t’s an indisputable fact of life that most seniors prefer to live where they are as they grow older. That location is where their friends—and often their families and their doctors and drug and grocery stores—are. There’s comfort in the familiar. What is new is that local governments can follow a low cost and relatively simple set of indicators to determine whether or not the services in a seniors community meets their needs and expectations.

report, said that although every community is unique, local governments should think about how best to adapt these indicators to best meet the needs of their residents. Efforts to help older residents who want to stay in place also can improve the community as a whole. They make valuable neighbors, caregivers and volunteers. And they patronize local businesses. Following are critical characteristics seen as an age-friendly livable community: 1. Accessible and affordable housing. Zoning laws that permit flexible housing, such as assisted living facilities or private homes on small lots. 2. Mass transit with senior transport programs, walkable areas safe for pedestrians. 3. Safe neighborhoods with low crime rates and emergency plans that take into account needs of senior residents. 4. An adequate number of physicians, including specialists, hospitals with preventable-care programs. 5. Home and community-based care-giving support services, the availability of home health care, meals-on-wheels, and adult care. 6. Retail outlets within walking distance, restaurants and grocery stores offering healthy foods, and policies supporting farmers markets. 7. Programs and organizations that promote social activities and intergenerational contact. Places of worship, libraries. 8. Museums and colleges, if feasible. The indicator system in the report was developed using these sources: a review of existing livable communities, a review of existing research literature on community characteristics that have an impact on senior health and well-being and ability to age in place, and interviews with aging-in-place experts. Of course, many communities may well have other priorities. But the study does show how providing the indicated facilities and policies can make life more livable for those who want to grow older where they presently reside. The mission of the Stanford Center on Longevity is to redesign long life, the report said. The Center studies the nature and development of the human life span looking for innovative ways to use science and technology to solve the problems of people over 50. The MetLife Mature Market Institute has had 16 years of research on senior issues.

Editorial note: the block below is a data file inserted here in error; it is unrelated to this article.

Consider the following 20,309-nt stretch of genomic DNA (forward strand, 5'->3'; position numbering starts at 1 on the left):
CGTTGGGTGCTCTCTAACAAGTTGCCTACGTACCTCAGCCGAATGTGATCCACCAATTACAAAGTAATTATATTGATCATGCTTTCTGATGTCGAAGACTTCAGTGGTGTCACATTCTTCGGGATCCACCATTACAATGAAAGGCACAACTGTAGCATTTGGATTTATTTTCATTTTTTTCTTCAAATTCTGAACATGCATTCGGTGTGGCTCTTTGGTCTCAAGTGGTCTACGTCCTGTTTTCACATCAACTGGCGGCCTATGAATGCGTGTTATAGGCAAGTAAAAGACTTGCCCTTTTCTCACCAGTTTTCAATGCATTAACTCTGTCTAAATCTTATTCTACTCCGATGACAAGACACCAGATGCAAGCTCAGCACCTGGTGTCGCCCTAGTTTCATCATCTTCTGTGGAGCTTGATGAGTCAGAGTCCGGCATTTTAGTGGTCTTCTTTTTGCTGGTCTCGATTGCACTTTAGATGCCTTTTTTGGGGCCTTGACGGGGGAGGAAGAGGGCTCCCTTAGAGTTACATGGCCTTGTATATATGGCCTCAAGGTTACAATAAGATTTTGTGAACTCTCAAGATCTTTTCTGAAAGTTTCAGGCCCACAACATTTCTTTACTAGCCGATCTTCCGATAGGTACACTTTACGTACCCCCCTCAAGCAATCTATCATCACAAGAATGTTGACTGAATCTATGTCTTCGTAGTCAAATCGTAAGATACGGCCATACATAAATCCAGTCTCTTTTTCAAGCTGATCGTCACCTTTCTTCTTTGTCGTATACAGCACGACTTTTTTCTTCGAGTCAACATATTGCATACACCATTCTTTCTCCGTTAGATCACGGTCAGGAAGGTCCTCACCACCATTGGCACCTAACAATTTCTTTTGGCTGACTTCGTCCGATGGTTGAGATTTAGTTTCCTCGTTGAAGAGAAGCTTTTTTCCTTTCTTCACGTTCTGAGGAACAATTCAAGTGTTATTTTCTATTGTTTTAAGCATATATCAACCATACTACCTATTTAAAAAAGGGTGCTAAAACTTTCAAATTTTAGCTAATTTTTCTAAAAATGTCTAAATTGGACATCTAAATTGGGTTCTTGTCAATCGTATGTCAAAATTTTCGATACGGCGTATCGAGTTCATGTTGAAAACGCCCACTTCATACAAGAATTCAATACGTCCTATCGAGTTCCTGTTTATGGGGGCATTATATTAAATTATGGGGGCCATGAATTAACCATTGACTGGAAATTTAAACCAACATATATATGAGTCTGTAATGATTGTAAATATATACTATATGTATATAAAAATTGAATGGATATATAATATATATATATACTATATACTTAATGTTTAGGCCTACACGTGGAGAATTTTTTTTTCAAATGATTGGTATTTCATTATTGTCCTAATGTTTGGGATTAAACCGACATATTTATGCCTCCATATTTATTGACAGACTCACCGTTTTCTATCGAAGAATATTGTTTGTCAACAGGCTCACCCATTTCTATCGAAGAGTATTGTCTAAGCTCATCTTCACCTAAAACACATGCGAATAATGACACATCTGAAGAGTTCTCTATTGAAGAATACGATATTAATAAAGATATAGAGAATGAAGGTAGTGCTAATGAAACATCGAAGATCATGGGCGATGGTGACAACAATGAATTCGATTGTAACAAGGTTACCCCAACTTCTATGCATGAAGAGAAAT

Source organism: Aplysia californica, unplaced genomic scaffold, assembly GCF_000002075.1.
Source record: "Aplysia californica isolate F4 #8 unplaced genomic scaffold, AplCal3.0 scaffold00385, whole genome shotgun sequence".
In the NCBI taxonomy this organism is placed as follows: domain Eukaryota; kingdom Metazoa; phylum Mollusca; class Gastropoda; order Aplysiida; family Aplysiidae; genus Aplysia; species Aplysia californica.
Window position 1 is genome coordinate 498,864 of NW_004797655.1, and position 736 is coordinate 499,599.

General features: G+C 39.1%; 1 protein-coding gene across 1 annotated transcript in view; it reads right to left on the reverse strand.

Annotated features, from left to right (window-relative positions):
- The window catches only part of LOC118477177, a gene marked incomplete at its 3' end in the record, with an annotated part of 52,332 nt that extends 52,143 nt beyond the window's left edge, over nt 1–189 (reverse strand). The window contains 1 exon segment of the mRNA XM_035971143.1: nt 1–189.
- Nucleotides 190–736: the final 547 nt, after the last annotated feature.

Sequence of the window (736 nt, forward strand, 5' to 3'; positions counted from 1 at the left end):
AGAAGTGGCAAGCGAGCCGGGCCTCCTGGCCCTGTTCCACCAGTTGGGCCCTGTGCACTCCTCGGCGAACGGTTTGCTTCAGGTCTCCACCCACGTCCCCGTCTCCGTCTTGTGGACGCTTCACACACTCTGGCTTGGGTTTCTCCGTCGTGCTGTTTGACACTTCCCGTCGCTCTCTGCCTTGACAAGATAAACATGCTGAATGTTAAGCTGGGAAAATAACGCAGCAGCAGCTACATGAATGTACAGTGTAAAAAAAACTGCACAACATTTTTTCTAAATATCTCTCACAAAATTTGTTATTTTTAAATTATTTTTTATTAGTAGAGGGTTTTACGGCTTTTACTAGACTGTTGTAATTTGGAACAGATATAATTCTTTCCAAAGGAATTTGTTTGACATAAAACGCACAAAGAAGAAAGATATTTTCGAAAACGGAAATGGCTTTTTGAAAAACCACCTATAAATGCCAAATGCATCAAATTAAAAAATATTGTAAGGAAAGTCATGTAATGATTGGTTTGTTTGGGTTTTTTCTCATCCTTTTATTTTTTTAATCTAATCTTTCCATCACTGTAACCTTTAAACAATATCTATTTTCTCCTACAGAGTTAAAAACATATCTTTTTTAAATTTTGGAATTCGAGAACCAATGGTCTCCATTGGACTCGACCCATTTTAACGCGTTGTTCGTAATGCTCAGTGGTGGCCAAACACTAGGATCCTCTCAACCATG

June 2013 Boom! Magazine  

Boom! Magazine™ is a monthly lifestyle magazine serving the boomer generations with articles on health and wellness, travel, leisure and fin...

June 2013 Boom! Magazine  

Boom! Magazine™ is a monthly lifestyle magazine serving the boomer generations with articles on health and wellness, travel, leisure and fin...